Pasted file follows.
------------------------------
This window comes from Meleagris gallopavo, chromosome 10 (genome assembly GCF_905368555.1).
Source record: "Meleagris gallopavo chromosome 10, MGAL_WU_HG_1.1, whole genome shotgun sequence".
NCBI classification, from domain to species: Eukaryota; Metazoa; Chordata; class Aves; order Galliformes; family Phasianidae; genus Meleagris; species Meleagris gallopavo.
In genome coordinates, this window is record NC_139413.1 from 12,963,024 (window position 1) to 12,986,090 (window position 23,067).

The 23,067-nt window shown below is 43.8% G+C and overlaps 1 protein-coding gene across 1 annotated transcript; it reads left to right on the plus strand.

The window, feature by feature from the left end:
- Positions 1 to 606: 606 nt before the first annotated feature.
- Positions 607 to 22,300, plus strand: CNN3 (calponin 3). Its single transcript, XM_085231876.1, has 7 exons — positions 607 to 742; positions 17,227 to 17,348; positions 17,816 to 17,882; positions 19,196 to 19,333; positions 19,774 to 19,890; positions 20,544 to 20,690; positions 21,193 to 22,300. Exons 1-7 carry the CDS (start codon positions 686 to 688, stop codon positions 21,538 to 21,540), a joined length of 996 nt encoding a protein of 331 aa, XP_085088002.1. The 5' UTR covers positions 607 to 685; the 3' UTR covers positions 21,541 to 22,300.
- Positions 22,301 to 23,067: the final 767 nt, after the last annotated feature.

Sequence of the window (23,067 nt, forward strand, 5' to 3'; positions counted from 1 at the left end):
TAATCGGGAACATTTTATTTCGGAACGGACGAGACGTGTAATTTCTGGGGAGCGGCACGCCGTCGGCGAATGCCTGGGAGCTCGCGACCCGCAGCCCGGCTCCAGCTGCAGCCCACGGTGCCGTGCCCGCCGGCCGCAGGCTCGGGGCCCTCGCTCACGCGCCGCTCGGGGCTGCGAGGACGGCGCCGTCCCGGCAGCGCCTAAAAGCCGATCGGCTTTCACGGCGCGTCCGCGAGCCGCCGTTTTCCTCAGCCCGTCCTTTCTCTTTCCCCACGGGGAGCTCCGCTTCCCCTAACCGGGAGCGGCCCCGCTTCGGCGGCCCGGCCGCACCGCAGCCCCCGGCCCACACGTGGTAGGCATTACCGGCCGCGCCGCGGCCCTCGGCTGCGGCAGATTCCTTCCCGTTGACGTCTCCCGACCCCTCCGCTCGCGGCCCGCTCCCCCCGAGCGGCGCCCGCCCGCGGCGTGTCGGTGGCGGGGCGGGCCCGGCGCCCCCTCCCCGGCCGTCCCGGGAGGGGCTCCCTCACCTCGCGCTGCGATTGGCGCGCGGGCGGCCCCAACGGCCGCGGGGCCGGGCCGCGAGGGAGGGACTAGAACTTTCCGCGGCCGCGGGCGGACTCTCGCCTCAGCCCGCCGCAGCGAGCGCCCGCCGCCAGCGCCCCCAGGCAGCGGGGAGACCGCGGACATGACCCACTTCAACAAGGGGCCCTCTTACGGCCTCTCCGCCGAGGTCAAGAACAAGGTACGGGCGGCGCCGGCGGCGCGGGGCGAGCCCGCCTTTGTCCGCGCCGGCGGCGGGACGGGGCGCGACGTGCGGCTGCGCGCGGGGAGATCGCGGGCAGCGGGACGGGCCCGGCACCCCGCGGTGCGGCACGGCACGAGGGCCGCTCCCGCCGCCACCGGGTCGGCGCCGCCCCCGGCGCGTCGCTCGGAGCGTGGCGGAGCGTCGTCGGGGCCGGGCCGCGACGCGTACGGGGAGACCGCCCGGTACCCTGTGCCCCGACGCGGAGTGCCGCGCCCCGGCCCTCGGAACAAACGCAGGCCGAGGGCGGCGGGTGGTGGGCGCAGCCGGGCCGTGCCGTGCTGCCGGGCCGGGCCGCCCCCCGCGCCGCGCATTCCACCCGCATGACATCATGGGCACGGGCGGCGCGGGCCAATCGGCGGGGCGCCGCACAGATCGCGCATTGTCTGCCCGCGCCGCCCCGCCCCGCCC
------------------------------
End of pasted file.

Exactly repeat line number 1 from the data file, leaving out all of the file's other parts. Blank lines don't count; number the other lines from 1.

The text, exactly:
This window comes from Meleagris gallopavo, chromosome 10 (genome assembly GCF_905368555.1).